The 3d group of causes links with organic damages of the human central nervous system as a result of the:
a) effects of different pathogens during pregnancy and childbirth: neuro-infections and viral infections, traumas, asphyxia and so on. In these cases, autism is considered to a residual-organic condition of the nervous system after an illness.
b) biochemical, neuro-chemical and metabolic disorders. Special studies (the study of cerebrospinal fluid, blood and urine tests) found that autistic symptoms may be due to metabolic disorders of physiologically active substances (serotonin, catecholamine, and dopamine). There are researches that establish a link between biochemical changes and autistic symptoms.
In other cases, autism is associated with the occurrence of metabolic disorders which may lead to an excess of the opioid in the blood, resulting in either increased permeability of the intestinal tissue or of the blood-brain/ hematoencephalic barrier, or incomplete fission of certain nutrients, in particular: wheat gluten, milk casein. These substances have a toxic effect on certain brain-structures, which may give rise to autistic symptoms. A range of researches point out a positive effect of special diet therapy that excludes from the diet of children with autism such products, which can cause a change of opioid activity level.
c) toxic effects of heavy metals (mercury, plumbum, cadmium) due to vaccination, poor ecology, poor nutrition, and others. The results of a number of studies have shown that a reason that provokes symptoms of autism can be a poisoning - by heavy metals, toxins in the environment and foods. Some researchers were conducted to establish links between immune dysfunction and child-vaccination as a possible cause of autism. It is presumed, that the source of poisoning may be in vaccines containing mercury component as a preservative. There is evidence that the restriction to use of mercury-containing vaccines in California (USA) has led to a reduction of new cases of autism by 25%. At the same time, a considerable number of children with autism have not received any vaccinations and do not have elevated mercury levels in blood.
It should be pointed out, that all of the above-mentioned possible causes of autism are ‘nonspecific” i.e. are characteristic not only to autism spectrum disorders, but to other disorders of mental development. There is not only one, but a number of causal factors (hereditary, organic, biochemical, social) that affect on a child's body in certain periods of his/her development. At the same time, hereditary and organic factors– play a crucial role in emergence of autism, while the psychogenic are only triggering, provoking or complicating the symptoms of autism.
Mechanisms of formation of the syndrome of children’s autism
Organic deficiency of the human brain creates specific pathological conditions, where an autistic child develops. As for formation of the psychological structure of the autistic syndrome, there are two, (the most important) biological factors: an increased sensitivity of a child and his activeness/activity disorders (K.S.Lebedinskaya, O.S.Nikolskaya, 1991).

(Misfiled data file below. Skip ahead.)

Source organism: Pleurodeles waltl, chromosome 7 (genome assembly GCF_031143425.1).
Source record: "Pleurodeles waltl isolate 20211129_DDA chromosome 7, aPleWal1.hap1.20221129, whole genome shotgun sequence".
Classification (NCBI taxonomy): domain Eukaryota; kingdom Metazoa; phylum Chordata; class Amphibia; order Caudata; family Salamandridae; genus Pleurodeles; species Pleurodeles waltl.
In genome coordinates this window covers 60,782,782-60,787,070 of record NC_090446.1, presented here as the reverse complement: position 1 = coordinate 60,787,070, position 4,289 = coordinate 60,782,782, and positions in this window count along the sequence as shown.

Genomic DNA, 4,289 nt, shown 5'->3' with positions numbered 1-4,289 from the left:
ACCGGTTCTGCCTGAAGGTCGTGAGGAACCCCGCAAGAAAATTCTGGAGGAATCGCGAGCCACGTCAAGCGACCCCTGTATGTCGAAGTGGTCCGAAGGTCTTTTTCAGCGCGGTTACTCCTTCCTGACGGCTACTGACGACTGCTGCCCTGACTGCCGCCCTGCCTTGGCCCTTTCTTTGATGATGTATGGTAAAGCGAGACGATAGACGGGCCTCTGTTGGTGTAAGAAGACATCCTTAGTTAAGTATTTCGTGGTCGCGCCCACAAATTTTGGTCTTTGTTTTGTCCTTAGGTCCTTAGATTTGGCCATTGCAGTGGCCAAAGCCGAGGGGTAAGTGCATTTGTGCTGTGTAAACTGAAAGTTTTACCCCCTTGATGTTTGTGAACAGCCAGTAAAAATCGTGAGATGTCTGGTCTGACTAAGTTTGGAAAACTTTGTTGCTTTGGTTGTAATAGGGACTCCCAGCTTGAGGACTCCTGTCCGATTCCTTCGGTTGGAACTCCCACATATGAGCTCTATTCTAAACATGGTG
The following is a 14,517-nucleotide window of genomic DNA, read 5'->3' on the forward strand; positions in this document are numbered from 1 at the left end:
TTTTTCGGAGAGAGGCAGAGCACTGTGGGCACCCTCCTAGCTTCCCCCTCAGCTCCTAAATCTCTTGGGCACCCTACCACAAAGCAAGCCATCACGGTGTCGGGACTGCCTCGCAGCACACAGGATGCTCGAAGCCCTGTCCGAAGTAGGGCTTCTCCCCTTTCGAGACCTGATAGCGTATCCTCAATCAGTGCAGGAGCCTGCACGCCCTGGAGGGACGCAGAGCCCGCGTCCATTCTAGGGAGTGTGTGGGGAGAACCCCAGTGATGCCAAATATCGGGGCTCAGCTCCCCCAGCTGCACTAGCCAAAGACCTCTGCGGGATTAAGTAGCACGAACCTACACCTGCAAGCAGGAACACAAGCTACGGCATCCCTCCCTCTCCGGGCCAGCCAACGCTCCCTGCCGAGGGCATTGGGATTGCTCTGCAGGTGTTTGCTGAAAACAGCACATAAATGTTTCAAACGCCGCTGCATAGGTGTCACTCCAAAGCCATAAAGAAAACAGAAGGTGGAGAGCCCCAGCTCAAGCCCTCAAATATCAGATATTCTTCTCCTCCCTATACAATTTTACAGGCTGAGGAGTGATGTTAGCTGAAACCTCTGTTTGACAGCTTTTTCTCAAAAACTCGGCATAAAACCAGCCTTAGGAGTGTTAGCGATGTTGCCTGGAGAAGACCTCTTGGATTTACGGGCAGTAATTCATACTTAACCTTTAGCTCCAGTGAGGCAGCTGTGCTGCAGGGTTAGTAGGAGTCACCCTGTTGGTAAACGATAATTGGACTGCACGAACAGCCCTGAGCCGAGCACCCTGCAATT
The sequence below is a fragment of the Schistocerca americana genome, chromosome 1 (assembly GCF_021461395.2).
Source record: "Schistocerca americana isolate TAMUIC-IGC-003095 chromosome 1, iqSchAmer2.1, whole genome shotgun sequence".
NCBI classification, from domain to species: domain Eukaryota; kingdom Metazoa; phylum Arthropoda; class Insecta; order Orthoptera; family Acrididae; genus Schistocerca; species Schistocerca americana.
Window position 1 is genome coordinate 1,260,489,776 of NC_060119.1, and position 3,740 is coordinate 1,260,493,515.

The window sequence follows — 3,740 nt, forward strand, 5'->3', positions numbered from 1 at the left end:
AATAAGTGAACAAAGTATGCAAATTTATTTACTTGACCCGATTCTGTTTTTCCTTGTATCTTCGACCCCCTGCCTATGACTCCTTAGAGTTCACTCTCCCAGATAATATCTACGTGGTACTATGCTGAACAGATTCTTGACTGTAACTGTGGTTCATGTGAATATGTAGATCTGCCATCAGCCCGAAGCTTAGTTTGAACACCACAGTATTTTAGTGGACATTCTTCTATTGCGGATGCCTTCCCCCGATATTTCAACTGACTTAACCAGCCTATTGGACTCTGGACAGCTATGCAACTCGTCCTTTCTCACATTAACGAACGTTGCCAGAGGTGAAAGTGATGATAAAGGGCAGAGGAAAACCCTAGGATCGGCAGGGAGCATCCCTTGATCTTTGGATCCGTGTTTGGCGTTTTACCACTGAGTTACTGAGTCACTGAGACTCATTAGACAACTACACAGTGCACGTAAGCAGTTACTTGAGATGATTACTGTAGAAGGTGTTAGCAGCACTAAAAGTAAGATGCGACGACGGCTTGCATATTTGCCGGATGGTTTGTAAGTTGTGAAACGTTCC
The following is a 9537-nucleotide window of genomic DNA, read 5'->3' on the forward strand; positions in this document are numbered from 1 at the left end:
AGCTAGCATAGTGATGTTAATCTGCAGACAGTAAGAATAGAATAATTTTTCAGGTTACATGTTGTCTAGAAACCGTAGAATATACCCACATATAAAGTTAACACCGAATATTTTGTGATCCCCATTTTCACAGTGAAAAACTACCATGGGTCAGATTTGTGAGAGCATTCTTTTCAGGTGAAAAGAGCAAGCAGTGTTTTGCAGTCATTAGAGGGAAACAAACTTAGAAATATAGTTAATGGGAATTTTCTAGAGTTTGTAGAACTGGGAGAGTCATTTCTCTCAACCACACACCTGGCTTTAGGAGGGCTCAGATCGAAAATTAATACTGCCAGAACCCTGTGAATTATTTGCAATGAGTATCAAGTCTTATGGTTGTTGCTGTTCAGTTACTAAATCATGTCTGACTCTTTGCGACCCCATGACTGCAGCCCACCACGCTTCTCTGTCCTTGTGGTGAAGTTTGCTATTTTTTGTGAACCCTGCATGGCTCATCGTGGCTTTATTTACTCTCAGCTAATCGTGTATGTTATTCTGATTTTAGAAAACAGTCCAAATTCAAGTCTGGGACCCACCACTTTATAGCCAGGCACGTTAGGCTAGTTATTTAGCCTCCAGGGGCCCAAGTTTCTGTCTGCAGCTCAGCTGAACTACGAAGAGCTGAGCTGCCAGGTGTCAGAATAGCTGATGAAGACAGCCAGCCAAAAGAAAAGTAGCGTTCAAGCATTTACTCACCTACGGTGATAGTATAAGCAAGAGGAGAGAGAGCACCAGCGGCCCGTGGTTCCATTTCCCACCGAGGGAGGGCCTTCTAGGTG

1. An increased sensitivity of sensory and affective (emotional) spheres:
- an increased threshold of sensitivity towards visual, auditory, tactile/touching stimuli. For autistic children, environmental influences often are too excessive and represent a source of unpleasant sensations and of discomfort. Often they show a painful reaction to the usual sounds, light, color, or touch. Especially, the increased sensitivity and vulnerability are observed in contacts with another person, which they demonstrate intolerance to somebody’s looking at them/eye-contact, a voice, a touch. Some longer interaction, even with their beloved ones, causes a discomfort in them.
Lower threshold for sensory and affective discomfort leads to a ‘long-term fixation’ on unpleasant experiences. Which later may provoke the formation of a variety of fears in them, prohibitions and strict restrictions in contacts with the outer world.
2. Activeness/activity disorders are reflected in the low mental tonus of such children and accordingly – in their reduced capacity to interact actively with the environment. Due to the weak energy potential of their brain, which is peculiar to an autistic child, he may respond by a deep mental exhaustion and fatigue, passiveness/in-activeness, indifference to the environment, lack of active researching interest to his surrounding world.
Especially, such a shortage of mental tonus and activity is detected while trying to deliberately focus an autistic child's attention, to organize his behavior spontaneously. The dysfunction of his activeness is also evident in his inability to actively and selectively perceive and to process speech and social information, to link it to his past experience; in his inflexibility to use it in his experience, but to reproduce it in an imposed-by-others-from-outside, manner.
These two inborn biological factors (hypersensitivity of sensory and of affective systems, low mental activity) force an autistic child to find ways to adapt to the world around him. In these pathological conditions of development he has to choose the most radical ways to protect himself against the unknown, uncomfortable and frightening world – into autism. Thus, avoiding contacts with the outside world and self-focusing into limited, ‘stereotypical’ (familiar and understandable) types of activities.
Thus, Children’s Autism in children, is not rather an inherent pathological symptom, but more a method and means of self-protection against excessive environmental influences. The syndrome of Children’s Autism should not be considered as a mere psychological disorder, based on deliberate unwillingness to communicate or a refusal to interact with others. Multiple psychological studies and observations by parents of autistic children have shown that autistic children not only do want to be with people, but they also can be deeply attached to people.
An autistic child wants, but simply cannot independently absorb the standard methods of communication and interaction with people, what that other children learn effortlessly in everyday life.